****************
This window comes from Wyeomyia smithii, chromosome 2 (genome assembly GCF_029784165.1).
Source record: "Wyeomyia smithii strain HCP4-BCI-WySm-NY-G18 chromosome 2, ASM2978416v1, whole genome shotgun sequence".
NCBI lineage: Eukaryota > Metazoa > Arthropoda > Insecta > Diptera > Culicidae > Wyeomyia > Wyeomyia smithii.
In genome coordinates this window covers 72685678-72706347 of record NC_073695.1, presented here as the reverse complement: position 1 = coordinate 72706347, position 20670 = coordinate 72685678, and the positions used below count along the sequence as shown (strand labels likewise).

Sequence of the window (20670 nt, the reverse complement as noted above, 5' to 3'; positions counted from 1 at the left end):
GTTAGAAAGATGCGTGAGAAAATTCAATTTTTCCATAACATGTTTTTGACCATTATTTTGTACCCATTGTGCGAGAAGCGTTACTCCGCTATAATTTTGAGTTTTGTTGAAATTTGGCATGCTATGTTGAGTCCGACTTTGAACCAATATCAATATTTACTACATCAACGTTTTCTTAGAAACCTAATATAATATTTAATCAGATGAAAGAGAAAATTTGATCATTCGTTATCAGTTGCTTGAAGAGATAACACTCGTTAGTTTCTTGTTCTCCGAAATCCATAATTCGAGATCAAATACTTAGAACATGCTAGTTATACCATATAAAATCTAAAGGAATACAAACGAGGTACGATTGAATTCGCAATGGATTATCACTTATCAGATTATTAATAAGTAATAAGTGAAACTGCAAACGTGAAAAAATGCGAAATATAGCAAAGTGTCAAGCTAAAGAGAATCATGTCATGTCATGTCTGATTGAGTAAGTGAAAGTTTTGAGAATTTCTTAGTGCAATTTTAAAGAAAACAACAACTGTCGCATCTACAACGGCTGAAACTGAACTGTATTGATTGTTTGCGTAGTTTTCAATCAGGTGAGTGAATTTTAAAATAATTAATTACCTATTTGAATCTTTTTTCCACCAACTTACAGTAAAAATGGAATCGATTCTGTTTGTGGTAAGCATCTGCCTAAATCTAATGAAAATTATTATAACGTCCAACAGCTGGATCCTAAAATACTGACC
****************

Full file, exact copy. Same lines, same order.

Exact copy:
This window comes from Wyeomyia smithii, chromosome 2 (genome assembly GCF_029784165.1).
Source record: "Wyeomyia smithii strain HCP4-BCI-WySm-NY-G18 chromosome 2, ASM2978416v1, whole genome shotgun sequence".
NCBI lineage: Eukaryota > Metazoa > Arthropoda > Insecta > Diptera > Culicidae > Wyeomyia > Wyeomyia smithii.
In genome coordinates this window covers 72685678-72706347 of record NC_073695.1, presented here as the reverse complement: position 1 = coordinate 72706347, position 20670 = coordinate 72685678, and the positions used below count along the sequence as shown (strand labels likewise).

Sequence of the window (20670 nt, the reverse complement as noted above, 5' to 3'; positions counted from 1 at the left end):
GTTAGAAAGATGCGTGAGAAAATTCAATTTTTCCATAACATGTTTTTGACCATTATTTTGTACCCATTGTGCGAGAAGCGTTACTCCGCTATAATTTTGAGTTTTGTTGAAATTTGGCATGCTATGTTGAGTCCGACTTTGAACCAATATCAATATTTACTACATCAACGTTTTCTTAGAAACCTAATATAATATTTAATCAGATGAAAGAGAAAATTTGATCATTCGTTATCAGTTGCTTGAAGAGATAACACTCGTTAGTTTCTTGTTCTCCGAAATCCATAATTCGAGATCAAATACTTAGAACATGCTAGTTATACCATATAAAATCTAAAGGAATACAAACGAGGTACGATTGAATTCGCAATGGATTATCACTTATCAGATTATTAATAAGTAATAAGTGAAACTGCAAACGTGAAAAAATGCGAAATATAGCAAAGTGTCAAGCTAAAGAGAATCATGTCATGTCATGTCTGATTGAGTAAGTGAAAGTTTTGAGAATTTCTTAGTGCAATTTTAAAGAAAACAACAACTGTCGCATCTACAACGGCTGAAACTGAACTGTATTGATTGTTTGCGTAGTTTTCAATCAGGTGAGTGAATTTTAAAATAATTAATTACCTATTTGAATCTTTTTTCCACCAACTTACAGTAAAAATGGAATCGATTCTGTTTGTGGTAAGCATCTGCCTAAATCTAATGAAAATTATTATAACGTCCAACAGCTGGATCCTAAAATACTGACC